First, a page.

Paleoethnobotany is the study of ancient plants. It can be done at a macro scale, where plants can be identified by fragments (seeds, shells, etc.) observable by the naked eye or at the micro scale, where microscopes are required to observe and identify plant remains. I have worked at both the macro scale, using a technique called macrobotanical analysis, and the micro scale using a technique called starch grain analysis. See below to learn more about the these different techniques.
Macrobotanical analysis is used to identify carbonized plant remains from archaeological contexts. The presence of these remains can often be observed with the naked eye, but microscopes are often used for the identification of the plant. Archaeologists often use a process called “flotation” to recover these remains. Carbonized plant remains will float to the surface when immersed in water, where they can be scooped up, dried out, and analyzed by specialists. The study of macrobotanical remains can be used to reconstruct ancient diets. In cases of excellent preservation, can be used to identify contents of individual pots. Macrobotanical analysis can also be used for the reconstruction of ancient environments (paleoenvironmental reconstruction).
Starch Grain Analysis
Starch grain analysis is a microscopic technique that allows archaeologists to identify remains of plants, like tubers, fruits, and grains, that have starchy parts. This analysis requires specialized lab facilities to process. When viewed under a microscope, individual starch grains can be identified by characteristic features like their size and shape. Archaeologists can look for starch grains on artifacts, like stone tools or ceramic vessels, to understand how they were used. Starch grains can also be found in soils where these foods have long since disintegrated. For example, we could test soils from an ancient trash dump to see what plants had been thrown out. Or we could test a kitchen floor to see what plant foods were being processed there. Starch grains can also provide information on food processing techniques, like heat treating, heavy grinding, and fermentation. Starch grains also preserve well even in wet conditions and can often be recovered from sites where other plant remains disintegrate.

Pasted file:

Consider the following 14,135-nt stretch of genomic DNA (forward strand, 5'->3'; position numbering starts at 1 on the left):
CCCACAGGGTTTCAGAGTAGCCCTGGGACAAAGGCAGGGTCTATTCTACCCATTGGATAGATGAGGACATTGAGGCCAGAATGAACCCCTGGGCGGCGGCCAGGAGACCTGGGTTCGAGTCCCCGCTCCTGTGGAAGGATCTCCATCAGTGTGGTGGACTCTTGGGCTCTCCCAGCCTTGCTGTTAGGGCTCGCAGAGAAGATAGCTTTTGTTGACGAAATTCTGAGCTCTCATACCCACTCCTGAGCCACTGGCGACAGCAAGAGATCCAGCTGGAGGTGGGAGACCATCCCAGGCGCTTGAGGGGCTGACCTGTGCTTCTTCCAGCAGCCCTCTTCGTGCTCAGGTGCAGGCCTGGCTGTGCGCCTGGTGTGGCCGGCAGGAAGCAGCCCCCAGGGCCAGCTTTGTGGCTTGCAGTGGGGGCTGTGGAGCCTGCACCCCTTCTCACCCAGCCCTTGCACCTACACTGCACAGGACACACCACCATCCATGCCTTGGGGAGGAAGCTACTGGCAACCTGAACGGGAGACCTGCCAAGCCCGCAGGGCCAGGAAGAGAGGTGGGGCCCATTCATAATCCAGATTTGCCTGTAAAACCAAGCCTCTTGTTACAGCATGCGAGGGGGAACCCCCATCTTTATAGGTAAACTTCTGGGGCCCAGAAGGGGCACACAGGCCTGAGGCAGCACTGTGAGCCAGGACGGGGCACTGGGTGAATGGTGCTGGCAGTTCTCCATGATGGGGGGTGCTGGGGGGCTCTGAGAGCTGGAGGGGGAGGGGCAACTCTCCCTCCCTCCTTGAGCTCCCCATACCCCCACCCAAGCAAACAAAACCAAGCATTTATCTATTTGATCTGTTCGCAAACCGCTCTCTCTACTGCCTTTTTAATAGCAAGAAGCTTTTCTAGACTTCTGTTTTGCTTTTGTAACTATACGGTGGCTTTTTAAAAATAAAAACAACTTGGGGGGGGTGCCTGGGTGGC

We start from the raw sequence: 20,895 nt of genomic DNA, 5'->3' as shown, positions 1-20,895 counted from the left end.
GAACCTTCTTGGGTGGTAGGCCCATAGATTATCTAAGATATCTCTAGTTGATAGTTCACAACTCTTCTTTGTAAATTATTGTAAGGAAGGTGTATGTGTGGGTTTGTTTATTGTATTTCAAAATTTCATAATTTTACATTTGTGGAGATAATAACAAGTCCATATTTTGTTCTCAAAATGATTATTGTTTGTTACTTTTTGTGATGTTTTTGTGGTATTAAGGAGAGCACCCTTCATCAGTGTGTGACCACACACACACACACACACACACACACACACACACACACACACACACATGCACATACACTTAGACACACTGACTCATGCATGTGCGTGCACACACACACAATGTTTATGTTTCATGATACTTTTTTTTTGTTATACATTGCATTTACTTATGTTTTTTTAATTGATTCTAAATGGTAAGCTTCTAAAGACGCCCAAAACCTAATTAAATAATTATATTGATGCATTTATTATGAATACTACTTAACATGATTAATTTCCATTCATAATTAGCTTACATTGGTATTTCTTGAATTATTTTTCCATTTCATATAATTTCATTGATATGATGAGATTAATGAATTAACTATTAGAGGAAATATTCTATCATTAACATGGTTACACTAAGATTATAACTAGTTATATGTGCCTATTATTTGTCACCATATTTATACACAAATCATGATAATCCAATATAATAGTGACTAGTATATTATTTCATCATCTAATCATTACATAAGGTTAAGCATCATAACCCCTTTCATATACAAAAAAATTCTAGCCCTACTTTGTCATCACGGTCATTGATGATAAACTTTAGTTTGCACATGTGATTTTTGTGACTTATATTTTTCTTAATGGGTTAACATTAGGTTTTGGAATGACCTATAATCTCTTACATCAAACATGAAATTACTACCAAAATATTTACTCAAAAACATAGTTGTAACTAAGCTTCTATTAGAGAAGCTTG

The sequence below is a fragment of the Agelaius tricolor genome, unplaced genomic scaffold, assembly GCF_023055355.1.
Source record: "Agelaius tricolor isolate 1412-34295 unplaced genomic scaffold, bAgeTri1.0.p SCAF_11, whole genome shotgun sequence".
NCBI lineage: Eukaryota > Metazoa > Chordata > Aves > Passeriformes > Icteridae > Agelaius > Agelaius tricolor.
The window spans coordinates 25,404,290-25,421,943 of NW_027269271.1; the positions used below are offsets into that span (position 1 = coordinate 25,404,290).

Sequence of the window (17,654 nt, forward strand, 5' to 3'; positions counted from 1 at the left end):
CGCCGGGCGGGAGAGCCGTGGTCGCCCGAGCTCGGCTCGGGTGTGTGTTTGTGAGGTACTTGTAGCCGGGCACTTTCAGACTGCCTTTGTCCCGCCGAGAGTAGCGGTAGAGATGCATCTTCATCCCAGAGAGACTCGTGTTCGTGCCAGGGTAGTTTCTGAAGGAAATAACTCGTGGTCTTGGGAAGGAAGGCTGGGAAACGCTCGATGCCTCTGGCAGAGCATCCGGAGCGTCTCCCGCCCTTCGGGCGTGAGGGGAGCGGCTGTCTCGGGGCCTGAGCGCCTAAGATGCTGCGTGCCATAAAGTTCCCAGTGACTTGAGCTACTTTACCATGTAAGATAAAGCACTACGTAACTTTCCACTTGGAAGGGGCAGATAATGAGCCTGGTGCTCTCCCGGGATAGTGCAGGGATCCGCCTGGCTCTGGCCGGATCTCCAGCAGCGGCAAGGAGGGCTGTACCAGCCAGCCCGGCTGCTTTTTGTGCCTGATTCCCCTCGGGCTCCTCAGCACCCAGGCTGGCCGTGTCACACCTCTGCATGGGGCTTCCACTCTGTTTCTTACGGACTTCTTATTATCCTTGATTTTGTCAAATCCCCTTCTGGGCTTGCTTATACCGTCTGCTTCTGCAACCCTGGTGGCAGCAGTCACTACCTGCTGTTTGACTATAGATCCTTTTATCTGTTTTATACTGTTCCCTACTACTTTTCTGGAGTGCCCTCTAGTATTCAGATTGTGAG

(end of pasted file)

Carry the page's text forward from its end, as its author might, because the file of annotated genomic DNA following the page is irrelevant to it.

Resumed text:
Maize starch grain recovered from a ground stone fragment at Izapa. Four different light settings illustrate different features that help with identification.
Maize, or corn, is often considered the lifeblood of Mesoamerican peoples. But maize was just one part of a broad spectrum of plant foods that comprised the Mesoamerican diet. Ancient Mexican peoples also relied on other foods, like chili, cacao (chocolate), sweet potato, manioc, and tropical fruits to supplement their diet. While maize agriculture has often been cited as an important cultural trait that serves to unify Mesoamerican cultures, a restricted emphasis on this one food source masks the impressive regional variability in human-environmental relationships across the many environmental zones encompassed within Mesoamerica, including highlands, tropical forest, coast, and desert.
My current work applies starch grain analysis to define which other plant foods played important roles in the diets of coastal peoples for a continuously occupied region in Mesoamerican prehistory: the southern Pacific coast of Mexico. I am investigating plant remains from the site of Izapa, a settlement that was occupied for nearly 3,000 years (1900 B.C.-A.D. 1000), through droughts, volcanic eruptions, and the collapse of several prominent Mesoamerican civilizations, like the Olmec and the Maya. Documentation of the diversity of plant foods used by Izapa’s population will help to better understand the resilience of this coastal population, especially for periods of drought and volcanic activity, when maize agriculture may have been a less reliable source of food.
The samples I am analyzing were recovered from artifacts, like ceramic vessels and grinding stones, as well as cultural features, like floors and trash pits, during my Izapa Household Archaeology Project excavations in 2014. I am currently (2017-2018) undertaking this research as a postdoctoral fellow at the Smithsonian Tropical Research Institute’s Center for Tropical Paleoecology and Archaeology in Panama, working in collaboration with Dolores Piperno and Irene Holst. Pilot studies were conducted in at the Instituto de Investigaciones Antropológicas at the Universidad Nacional Autónoma de México in collaboration with Guillermo Acosta Ochoa and Jorge Cruz Palma.